July is the cruelest month. At least for roses here in Houston. Temperatures are rising and rain is often just a memory. Watering our roses in not just a luxury. So let's run through some tips for summer watering in Houston.
Obviously, roses need water to survive. And our summer heat increases that need. But just as importantly, the roots can't take up any of the nutrients we add to the soil unless these nutrients are in a soluble (liquid) form. So if you want your roses to use those expensive additives your have sweated to add, you must water regularly so the additives can dissolve.
How Much to Water
Houston is big. Just because it rained an inch at the airport doesn't mean your yard got a drop. I recommend you get a rain gauge so you will know how much water has fallen on your yard. The goal is to put one to two inches of water on your raised rose beds each week. Most weeks you will have to supplement the water that falls from the sky. Put a tuna can near your waterer and see how long it takes to fill it with an inch of water. Now you will know how long you have to water to make your quota.
How Often to Water
Houston roses should be in raised beds, with at least two to three inches of cooling mulch over the roots. Raised beds mean we don't have to worry as much about drowning our roses. But those raised beds dry out fast. So I recommend you water two to three times per week. Just divide the weekly dose among those waterings.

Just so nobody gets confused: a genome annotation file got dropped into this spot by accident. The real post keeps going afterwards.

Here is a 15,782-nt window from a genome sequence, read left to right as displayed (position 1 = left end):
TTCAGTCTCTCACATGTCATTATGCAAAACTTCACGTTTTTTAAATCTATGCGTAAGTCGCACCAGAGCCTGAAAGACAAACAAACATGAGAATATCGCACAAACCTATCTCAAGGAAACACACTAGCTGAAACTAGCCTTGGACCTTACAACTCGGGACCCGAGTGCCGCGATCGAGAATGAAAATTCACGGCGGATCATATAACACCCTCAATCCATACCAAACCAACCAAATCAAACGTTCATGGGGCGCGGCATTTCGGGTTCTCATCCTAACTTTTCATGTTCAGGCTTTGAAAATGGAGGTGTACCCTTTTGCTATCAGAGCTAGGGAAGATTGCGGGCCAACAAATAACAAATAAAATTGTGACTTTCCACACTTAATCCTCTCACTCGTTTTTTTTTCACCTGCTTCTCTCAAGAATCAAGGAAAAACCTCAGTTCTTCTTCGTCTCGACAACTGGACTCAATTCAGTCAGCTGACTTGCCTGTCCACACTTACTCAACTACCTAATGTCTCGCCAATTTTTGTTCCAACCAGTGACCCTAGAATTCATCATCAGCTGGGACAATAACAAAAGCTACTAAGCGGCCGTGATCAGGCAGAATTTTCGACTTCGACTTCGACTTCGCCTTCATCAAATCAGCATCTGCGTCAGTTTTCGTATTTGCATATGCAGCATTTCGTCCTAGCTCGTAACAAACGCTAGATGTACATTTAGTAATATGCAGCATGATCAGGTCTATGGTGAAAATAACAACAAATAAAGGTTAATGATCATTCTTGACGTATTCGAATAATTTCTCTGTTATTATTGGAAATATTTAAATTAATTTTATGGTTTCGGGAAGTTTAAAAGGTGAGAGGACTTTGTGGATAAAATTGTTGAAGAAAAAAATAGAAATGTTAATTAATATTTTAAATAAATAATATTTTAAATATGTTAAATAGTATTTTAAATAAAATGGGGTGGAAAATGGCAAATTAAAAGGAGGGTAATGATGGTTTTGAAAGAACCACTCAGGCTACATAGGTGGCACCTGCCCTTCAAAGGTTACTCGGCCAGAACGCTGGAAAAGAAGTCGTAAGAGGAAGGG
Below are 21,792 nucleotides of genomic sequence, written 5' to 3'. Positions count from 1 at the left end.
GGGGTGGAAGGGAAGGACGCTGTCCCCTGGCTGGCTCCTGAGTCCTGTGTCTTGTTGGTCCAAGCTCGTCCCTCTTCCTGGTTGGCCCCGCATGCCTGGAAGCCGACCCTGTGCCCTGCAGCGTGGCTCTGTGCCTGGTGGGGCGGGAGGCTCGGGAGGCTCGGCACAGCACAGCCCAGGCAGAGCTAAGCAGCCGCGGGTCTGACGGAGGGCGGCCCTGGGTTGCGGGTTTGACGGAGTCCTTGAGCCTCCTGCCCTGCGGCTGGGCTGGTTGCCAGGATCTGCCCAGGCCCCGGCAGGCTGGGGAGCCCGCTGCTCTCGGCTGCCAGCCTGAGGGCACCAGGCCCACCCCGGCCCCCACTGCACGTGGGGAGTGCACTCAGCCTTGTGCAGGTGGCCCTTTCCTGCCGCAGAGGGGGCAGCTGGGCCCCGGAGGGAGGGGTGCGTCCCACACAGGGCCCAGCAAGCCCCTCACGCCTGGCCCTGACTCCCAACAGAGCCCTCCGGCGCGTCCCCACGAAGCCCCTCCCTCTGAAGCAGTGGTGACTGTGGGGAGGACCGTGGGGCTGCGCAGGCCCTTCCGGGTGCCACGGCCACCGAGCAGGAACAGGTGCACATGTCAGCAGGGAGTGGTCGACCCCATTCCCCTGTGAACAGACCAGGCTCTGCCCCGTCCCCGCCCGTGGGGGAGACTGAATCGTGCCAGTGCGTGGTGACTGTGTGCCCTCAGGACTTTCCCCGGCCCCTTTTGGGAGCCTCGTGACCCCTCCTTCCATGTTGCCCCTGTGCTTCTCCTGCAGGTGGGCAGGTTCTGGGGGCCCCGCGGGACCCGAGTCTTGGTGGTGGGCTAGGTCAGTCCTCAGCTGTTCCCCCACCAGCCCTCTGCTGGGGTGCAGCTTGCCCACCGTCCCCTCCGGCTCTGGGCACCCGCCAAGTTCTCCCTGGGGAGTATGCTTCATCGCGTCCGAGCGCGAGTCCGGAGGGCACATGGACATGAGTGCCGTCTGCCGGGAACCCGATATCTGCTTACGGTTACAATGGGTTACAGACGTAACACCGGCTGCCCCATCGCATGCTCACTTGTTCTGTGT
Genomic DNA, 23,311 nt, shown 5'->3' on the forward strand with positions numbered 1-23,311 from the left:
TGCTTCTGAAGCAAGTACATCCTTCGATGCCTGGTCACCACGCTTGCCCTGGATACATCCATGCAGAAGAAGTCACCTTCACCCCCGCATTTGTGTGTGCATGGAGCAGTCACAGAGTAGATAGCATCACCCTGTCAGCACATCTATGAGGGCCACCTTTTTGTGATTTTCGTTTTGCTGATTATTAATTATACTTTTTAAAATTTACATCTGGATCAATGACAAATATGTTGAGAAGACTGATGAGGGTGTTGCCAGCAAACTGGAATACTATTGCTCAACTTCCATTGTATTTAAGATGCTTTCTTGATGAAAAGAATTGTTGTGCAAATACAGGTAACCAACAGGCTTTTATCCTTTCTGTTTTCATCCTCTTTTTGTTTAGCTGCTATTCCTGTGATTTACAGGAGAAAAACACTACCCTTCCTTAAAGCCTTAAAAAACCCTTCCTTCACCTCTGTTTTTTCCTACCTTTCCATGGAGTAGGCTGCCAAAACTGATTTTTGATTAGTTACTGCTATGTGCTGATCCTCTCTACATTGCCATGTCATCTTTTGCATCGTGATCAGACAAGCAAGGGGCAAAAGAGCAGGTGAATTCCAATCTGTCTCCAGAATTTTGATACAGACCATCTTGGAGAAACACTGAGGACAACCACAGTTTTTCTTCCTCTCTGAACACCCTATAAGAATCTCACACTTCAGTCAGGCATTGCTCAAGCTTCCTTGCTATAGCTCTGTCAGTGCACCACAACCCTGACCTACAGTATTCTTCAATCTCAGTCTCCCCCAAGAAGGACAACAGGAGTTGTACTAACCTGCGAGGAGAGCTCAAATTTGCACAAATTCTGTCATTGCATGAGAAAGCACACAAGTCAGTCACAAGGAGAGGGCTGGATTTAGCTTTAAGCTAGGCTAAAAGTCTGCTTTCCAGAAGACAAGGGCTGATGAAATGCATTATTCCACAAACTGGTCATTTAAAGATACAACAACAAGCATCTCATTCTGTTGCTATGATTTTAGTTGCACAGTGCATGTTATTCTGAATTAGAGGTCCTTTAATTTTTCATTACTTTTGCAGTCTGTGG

When to Water
I recommend you water between 5 am and 6 pm during the summer. I do not recommend watering during the night or just before bed. Why? Because the longer the leaves remain wet, the more likely blackspot will flourish. Water when the sun is out so your leaves will dry off quickly.
I use PVC pipe and Dramm nozzles to water my roses. Dramm nozzles throw a pattern that is approximately 36 inches in diameter, which is perfect for my rose beds. And the pattern is horizontally flat and low-which helps keep water off the leaves. Dramm nozzles now come in both 360 degree and 180 degree patterns.
With the Dramm system I can see that the bed is getting wet. I always worried about this when I used leaky pipe and drip systems. Plus, it takes more water than a drip system puts out to dissolve any granular fertilizers you have added for your roses. And rose roots only take up nutrients that are in solution.
I use the Gardena quick-connect hose end snap system of couplers on my hoses and accessories. With this system I don't have to screw on the hose connection. I just snap them in place. This saves time, aggravation and effort. The Gardena brand is widely available at better hardware stores in Houston.
I also have a timer at the hose bib to control how long I water my roses. That way, I don't have to remember to turn off the water and I don't risk drowning my roses (or declaring bankruptcy when I get the water bill).
One last tip. If you aren't exhibiting your roses (where such things are prohibited), you should try an anti-transpirant for your roses. I have used both Cloud Cover and Wilt-Pruf. These products add a glossy coating to the leaves that slows down the rate the roses transpire moisture. As an extra benefit, studies have shown that the coating also inhibits blackspot by making it harder for the fungal spores to attach themselves. Just remember to apply regularly so new leaves will be covered. And get your car washed. We need the rain.